One of the young parish’s most impactful ministries was a co-educational grade school run by another Vincentian religious community, the Daughters of Charity. The school was small in every sense of the word with each classroom serving multiple grades and with graduating classes sometimes numbering in single digits. Yet, it offered high-quality academics and religious education that appealed to families of diverse economic means, even non-Catholics.
Geraldine Tyler Johnson was being raised Baptist when her family moved into a home across the street from St. Mary’s.
“We lived on the other side of Duke Street, and my dad moved us there because he wanted us to go to Catholic school,” explains Tyler Johnson. “He met someone who was sending his daughters [to St. Mary’s], and he told my dad about the school.”
Despite attracting affluent families, the school didn’t turn away families in need even if they couldn’t afford the tuition.
Frances Bradshaw grew up in a family of 10 children, where money was very tight.
“They still educated us. They still treated us the same,” she recalls. “We were poor, but we didn’t know it. Our education did not suffer [because of] that.”
“The Daughters of Charity are beloved [at St. Mary’s] because they conducted the school and told the children they were as good as anybody else, no matter what anyone else said,” explains Fr. John P. Timlin, CM, who has served two tenures as pastor at St. Mary’s.Just as public schools began to integrate in the early 1970s, the parish made the difficult decision to close the school. Many longtime members still credit the mentorship of the Vincentians for giving them the spiritual foundation and the practical skills necessary to succeed.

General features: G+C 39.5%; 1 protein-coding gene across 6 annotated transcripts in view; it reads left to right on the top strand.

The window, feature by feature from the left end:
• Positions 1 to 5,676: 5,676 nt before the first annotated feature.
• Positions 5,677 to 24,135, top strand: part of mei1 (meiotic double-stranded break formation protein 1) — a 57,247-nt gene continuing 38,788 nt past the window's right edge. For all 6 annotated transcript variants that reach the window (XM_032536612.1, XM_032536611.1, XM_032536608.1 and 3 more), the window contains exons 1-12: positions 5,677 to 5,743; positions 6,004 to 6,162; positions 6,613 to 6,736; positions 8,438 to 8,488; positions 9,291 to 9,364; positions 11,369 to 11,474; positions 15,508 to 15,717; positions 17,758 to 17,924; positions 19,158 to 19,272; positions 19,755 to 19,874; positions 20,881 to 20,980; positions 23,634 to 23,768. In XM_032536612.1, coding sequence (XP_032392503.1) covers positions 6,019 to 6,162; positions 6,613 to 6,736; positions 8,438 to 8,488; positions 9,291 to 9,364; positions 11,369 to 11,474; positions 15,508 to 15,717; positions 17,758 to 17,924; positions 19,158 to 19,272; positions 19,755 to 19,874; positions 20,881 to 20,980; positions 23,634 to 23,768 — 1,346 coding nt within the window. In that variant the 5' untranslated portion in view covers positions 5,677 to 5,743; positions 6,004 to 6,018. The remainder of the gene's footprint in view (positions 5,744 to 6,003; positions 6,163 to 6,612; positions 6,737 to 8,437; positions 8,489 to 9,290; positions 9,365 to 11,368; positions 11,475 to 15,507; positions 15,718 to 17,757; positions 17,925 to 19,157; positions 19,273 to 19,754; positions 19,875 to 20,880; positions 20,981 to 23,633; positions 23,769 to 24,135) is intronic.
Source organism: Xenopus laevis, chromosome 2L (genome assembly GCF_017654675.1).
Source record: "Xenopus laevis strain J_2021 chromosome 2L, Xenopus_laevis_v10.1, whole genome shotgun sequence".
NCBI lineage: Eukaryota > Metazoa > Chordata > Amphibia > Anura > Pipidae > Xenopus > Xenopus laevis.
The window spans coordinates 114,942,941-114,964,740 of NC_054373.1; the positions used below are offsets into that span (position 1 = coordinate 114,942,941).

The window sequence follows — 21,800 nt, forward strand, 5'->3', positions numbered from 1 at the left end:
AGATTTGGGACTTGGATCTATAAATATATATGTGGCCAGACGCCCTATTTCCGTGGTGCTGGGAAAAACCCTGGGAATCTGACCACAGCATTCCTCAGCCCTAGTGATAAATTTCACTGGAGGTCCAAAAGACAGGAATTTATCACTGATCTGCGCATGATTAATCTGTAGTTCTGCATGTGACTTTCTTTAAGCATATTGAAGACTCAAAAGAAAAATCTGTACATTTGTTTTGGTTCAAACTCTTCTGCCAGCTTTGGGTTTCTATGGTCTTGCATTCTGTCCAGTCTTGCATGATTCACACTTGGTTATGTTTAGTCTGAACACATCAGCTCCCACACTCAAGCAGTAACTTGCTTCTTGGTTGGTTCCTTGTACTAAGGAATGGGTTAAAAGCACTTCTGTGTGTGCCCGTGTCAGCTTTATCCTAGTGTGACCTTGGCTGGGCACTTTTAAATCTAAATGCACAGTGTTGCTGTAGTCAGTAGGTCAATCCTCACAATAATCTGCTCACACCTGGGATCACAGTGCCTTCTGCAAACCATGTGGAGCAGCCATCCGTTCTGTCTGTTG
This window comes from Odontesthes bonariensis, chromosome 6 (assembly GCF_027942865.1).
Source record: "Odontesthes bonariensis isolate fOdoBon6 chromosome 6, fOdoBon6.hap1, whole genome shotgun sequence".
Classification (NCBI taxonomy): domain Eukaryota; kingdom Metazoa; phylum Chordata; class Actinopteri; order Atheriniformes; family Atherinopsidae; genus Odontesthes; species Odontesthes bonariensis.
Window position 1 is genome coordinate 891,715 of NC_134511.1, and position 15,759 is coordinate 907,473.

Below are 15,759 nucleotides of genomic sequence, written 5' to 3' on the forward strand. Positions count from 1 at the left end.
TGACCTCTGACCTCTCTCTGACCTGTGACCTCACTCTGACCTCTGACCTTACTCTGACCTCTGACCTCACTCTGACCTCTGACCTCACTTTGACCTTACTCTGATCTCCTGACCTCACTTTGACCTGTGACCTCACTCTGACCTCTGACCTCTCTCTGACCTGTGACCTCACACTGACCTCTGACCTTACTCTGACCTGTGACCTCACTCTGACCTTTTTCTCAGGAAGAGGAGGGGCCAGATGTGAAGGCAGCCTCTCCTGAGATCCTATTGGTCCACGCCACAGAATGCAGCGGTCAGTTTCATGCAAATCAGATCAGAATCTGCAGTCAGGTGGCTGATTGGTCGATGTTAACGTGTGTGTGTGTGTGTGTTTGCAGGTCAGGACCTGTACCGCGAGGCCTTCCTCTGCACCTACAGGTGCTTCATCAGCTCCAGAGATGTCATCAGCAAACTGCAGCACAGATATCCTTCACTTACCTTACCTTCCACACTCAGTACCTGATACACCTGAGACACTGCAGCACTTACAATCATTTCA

Many older members also recall how St. Mary’s helped elevate marginalized communities during the American Civil Rights movement. The church was a gathering point for many marches and sit-ins that attracted local activists from out-of-state, parishioner Gloria Bauman recalls.
Even today, honoring and celebrating the heritage of the parish and its multi-culturalism is central to its liturgical and pastoral ministries. Regular Masses are held in English, Spanish, and the Vietnamese language of the Montagnard. Though the various cultural groups have separate services, they support each other and learn from one another.
When the church celebrates Black History Month every February, members from all the contingents participate. One year, members produced a dramatization of the life of Augustus Tolton, who is recognized as the first Black Catholic priest in the United States. Another year, they staged a fictional conversation between the Rev. Dr. Martin Luther King III and Malcolm X. Earlier this year, the church’s Black Catholic Committee decided to pay special tribute to the earliest members of the congregation—the church elders.
“Our roots are in the Black Catholic community and it was the Black Catholic community who welcomed the first wave of immigrants with open arms into St. Mary’s,” Fr. Timlin explains. “And in the Black community, the elders are the wisdom figures. They are highly respected. I know; I have experienced their wisdom. They persevered. They made St. Mary’s a place of worship and a place of justice—and a place that would speak out against injustice.”